Japanese cabinet chief gazes at Kuril Islands from a distance

In response to recent visits by Russian officials to the Southern Kurils, Japan’s Chief Cabinet Secretary Yukio Edano has examined the Northern Territories – as the archipelago is known by the Japanese – from Hokkaido.

During his two-day visit to Japan’s northernmost islands that kicks off on Saturday, Edano is also planning to meet with former citizens of the Kurils who left the islands after Soviet troops entered the territory in 1945, RIA Novosti reported.

“The northern territories issue is a problem of not only former residents of the islands, but of the entire Japanese nation,” he told a media conference in Tokyo. The Chief Cabinet Secretary added that he would like raise the degree of understanding of this problem within the Japanese public.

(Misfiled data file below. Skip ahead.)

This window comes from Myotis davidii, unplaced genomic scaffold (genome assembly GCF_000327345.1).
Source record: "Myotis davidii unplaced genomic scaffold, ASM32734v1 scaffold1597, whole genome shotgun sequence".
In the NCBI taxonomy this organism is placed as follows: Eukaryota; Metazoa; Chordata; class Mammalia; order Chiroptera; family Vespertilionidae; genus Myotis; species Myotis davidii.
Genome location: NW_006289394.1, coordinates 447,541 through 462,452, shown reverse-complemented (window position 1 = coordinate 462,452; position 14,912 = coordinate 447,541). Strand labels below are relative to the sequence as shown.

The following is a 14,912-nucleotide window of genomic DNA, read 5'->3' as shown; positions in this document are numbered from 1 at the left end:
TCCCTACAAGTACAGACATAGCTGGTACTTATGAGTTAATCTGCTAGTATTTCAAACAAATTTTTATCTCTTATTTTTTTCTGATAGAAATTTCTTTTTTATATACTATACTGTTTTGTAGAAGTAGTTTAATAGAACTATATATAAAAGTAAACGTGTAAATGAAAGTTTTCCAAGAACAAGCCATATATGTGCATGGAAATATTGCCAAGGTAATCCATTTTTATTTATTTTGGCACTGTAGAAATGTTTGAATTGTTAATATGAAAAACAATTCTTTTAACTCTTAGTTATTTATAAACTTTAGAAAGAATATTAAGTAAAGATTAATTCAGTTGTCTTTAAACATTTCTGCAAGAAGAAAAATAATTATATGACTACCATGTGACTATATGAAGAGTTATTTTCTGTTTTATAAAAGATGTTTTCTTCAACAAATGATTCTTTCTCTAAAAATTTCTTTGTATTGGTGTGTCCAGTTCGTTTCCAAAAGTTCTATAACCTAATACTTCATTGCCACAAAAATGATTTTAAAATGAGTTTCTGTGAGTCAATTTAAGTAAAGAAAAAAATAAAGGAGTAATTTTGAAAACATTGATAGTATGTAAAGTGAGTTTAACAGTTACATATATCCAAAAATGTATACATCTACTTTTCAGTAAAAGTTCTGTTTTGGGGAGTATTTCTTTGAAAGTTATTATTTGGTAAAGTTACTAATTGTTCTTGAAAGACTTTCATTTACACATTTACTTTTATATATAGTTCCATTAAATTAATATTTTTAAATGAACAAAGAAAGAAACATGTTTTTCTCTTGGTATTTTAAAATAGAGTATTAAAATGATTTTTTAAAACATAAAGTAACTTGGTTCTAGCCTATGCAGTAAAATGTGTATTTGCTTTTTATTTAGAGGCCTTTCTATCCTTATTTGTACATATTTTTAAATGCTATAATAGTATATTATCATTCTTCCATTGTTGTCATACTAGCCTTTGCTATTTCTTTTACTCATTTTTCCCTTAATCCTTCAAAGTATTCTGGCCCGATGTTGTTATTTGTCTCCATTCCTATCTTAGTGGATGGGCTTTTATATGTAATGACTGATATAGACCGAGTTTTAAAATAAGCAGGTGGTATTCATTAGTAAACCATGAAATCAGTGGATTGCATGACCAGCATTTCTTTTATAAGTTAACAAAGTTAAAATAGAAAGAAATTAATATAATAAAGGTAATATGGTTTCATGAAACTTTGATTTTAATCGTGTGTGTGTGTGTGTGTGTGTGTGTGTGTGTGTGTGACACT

It is not the first time that Japanese officials perform such ritual inspection of the islands – Kunashir, Shikotan, the Khabomai Rocks and Iturup – that have been subject to a bitter dispute between Moscow and Tokyo. On December 4, the Japanese Foreign Minister Seiji Maehara inspected the territories from a coast guard airplane.

Edano’s overlook of the Sothern Kurils comes shortly after a Russian delegation led by Regional Development Minister Victor Basargin visited Kunashir.

Tokyo has specifically intensified its claims over the Kurils – that have been in Russian control since the end of World War Two – after President Dmitry Medvedev visited one of the islands on November 1 last year. Tokyo called the trip “very regrettable” and stated that the visit “hurts the feelings of the Japanese population”. Russian Ambassador to Tokyo was summoned to the country’s Foreign Ministry and handed a note of protest.

Moscow’s response was clear: the Kuril Islands are part of Russian territory. As for Tokyo’s reaction to the trip, the Russian Foreign Ministry called it an “unacceptable demarche”.